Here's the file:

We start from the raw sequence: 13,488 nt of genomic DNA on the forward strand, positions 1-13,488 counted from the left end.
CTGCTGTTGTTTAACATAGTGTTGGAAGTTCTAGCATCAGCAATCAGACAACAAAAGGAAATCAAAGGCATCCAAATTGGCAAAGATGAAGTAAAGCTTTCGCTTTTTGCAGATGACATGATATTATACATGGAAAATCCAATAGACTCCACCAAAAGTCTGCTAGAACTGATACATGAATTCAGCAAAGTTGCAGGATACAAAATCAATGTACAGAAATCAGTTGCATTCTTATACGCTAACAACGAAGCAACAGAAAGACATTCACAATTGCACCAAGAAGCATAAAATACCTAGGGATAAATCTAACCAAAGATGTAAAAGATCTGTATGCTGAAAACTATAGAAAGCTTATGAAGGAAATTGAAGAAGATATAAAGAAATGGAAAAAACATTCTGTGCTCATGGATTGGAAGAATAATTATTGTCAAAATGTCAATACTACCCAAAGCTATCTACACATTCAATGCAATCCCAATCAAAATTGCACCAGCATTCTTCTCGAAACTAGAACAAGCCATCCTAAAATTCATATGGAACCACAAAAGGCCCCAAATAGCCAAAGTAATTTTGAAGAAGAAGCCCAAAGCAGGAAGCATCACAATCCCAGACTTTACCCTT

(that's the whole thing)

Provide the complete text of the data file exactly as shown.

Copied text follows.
We start from the raw sequence: 13,488 nt of genomic DNA on the forward strand, positions 1-13,488 counted from the left end.
CTGCTGTTGTTTAACATAGTGTTGGAAGTTCTAGCATCAGCAATCAGACAACAAAAGGAAATCAAAGGCATCCAAATTGGCAAAGATGAAGTAAAGCTTTCGCTTTTTGCAGATGACATGATATTATACATGGAAAATCCAATAGACTCCACCAAAAGTCTGCTAGAACTGATACATGAATTCAGCAAAGTTGCAGGATACAAAATCAATGTACAGAAATCAGTTGCATTCTTATACGCTAACAACGAAGCAACAGAAAGACATTCACAATTGCACCAAGAAGCATAAAATACCTAGGGATAAATCTAACCAAAGATGTAAAAGATCTGTATGCTGAAAACTATAGAAAGCTTATGAAGGAAATTGAAGAAGATATAAAGAAATGGAAAAAACATTCTGTGCTCATGGATTGGAAGAATAATTATTGTCAAAATGTCAATACTACCCAAAGCTATCTACACATTCAATGCAATCCCAATCAAAATTGCACCAGCATTCTTCTCGAAACTAGAACAAGCCATCCTAAAATTCATATGGAACCACAAAAGGCCCCAAATAGCCAAAGTAATTTTGAAGAAGAAGCCCAAAGCAGGAAGCATCACAATCCCAGACTTTACCCTT